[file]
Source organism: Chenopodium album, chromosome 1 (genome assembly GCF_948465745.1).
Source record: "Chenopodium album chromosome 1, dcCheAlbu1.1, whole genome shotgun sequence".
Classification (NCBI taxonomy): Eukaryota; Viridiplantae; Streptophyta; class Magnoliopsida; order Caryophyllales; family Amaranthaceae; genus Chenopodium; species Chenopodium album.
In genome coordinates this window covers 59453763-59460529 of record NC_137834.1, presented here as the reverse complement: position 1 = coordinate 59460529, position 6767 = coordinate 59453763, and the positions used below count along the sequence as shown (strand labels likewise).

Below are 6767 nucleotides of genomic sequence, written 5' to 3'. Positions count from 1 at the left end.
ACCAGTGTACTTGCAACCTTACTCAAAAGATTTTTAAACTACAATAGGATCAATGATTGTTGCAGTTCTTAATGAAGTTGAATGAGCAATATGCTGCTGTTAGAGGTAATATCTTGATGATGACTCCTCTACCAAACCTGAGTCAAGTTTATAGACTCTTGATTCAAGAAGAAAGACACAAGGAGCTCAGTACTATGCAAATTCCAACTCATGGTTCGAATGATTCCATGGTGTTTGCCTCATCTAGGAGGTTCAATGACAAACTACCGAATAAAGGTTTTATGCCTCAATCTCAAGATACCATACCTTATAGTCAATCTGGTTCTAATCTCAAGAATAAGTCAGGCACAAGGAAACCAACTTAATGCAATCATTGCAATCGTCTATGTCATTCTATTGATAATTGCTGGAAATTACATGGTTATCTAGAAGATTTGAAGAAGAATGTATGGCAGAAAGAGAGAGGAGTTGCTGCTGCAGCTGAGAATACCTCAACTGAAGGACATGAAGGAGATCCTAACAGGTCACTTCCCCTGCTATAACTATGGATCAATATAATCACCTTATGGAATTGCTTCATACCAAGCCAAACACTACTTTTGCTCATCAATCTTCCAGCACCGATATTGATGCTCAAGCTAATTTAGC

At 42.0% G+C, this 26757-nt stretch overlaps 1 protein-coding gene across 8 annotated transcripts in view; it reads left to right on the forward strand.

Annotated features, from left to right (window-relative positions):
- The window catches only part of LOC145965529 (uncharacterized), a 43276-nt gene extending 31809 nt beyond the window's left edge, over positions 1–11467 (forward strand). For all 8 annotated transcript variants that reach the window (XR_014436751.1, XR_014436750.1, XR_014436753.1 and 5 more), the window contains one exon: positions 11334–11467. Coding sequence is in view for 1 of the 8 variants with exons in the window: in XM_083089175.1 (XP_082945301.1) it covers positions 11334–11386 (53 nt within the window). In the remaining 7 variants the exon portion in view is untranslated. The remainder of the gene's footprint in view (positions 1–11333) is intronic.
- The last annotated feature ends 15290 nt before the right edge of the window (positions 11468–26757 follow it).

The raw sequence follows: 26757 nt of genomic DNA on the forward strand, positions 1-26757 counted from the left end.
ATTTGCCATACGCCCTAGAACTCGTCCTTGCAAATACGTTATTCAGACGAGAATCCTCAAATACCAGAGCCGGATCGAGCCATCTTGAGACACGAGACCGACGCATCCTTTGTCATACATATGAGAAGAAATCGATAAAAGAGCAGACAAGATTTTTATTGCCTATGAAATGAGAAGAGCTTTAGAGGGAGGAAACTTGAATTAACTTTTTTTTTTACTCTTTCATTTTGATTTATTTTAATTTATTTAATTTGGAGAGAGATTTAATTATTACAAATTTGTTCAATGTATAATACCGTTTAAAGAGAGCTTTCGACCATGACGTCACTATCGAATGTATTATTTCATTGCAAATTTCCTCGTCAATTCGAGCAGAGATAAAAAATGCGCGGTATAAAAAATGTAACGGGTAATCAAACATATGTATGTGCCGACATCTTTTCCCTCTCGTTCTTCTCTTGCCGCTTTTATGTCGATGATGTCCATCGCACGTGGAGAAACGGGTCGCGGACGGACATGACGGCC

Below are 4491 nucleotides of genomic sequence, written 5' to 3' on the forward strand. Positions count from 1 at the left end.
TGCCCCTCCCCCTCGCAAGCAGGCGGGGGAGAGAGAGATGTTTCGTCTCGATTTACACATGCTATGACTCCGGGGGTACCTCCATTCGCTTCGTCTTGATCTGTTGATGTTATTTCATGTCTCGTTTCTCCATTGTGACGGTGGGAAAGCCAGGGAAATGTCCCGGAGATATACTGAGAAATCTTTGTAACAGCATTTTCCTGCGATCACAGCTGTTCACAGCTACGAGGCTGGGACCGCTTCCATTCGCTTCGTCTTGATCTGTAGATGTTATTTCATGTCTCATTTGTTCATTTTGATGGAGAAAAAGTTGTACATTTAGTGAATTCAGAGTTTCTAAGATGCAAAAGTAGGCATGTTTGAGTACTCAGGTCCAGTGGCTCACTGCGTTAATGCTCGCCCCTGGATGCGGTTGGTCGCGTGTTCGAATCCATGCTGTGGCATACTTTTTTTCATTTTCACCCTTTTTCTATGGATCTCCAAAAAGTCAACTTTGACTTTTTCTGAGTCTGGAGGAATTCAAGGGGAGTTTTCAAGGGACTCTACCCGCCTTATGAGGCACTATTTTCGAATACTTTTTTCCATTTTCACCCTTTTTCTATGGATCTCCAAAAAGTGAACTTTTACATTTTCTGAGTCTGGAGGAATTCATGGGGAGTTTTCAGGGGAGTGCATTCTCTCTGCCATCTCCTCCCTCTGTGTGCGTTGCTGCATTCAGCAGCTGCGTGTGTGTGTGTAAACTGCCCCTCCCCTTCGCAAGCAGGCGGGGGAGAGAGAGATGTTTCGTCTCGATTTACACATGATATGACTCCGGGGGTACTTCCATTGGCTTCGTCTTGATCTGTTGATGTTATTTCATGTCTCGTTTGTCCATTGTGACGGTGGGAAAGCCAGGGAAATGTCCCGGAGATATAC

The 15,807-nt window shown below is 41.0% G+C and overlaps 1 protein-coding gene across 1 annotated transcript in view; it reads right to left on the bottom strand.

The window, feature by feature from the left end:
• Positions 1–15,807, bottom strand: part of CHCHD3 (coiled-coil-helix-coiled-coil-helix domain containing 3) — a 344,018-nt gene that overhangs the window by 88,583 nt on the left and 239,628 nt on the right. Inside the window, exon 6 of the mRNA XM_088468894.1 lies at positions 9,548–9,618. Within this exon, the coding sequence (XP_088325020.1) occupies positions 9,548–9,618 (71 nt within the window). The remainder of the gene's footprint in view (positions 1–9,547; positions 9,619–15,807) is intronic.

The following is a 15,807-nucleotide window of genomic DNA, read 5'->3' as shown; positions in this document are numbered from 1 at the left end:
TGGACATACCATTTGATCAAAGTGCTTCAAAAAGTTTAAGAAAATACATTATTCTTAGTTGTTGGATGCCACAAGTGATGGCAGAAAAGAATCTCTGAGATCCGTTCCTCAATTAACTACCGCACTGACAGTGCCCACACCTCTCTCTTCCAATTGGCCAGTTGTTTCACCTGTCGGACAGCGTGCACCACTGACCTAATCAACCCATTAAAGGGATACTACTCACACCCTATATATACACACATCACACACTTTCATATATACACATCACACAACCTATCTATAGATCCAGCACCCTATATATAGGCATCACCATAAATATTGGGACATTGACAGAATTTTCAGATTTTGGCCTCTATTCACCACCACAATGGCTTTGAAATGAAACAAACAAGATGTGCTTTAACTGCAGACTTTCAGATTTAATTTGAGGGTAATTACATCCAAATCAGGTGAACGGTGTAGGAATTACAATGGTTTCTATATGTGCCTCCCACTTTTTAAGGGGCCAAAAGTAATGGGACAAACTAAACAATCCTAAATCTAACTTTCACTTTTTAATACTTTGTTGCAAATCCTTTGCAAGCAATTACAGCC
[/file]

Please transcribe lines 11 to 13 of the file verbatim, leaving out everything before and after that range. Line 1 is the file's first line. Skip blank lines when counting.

The raw sequence follows: 26757 nt of genomic DNA on the forward strand, positions 1-26757 counted from the left end.
ATTTGCCATACGCCCTAGAACTCGTCCTTGCAAATACGTTATTCAGACGAGAATCCTCAAATACCAGAGCCGGATCGAGCCATCTTGAGACACGAGACCGACGCATCCTTTGTCATACATATGAGAAGAAATCGATAAAAGAGCAGACAAGATTTTTATTGCCTATGAAATGAGAAGAGCTTTAGAGGGAGGAAACTTGAATTAACTTTTTTTTTTACTCTTTCATTTTGATTTATTTTAATTTATTTAATTTGGAGAGAGATTTAATTATTACAAATTTGTTCAATGTATAATACCGTTTAAAGAGAGCTTTCGACCATGACGTCACTATCGAATGTATTATTTCATTGCAAATTTCCTCGTCAATTCGAGCAGAGATAAAAAATGCGCGGTATAAAAAATGTAACGGGTAATCAAACATATGTATGTGCCGACATCTTTTCCCTCTCGTTCTTCTCTTGCCGCTTTTATGTCGATGATGTCCATCGCACGTGGAGAAACGGGTCGCGGACGGACATGACGGCC

Below are 4491 nucleotides of genomic sequence, written 5' to 3' on the forward strand. Positions count from 1 at the left end.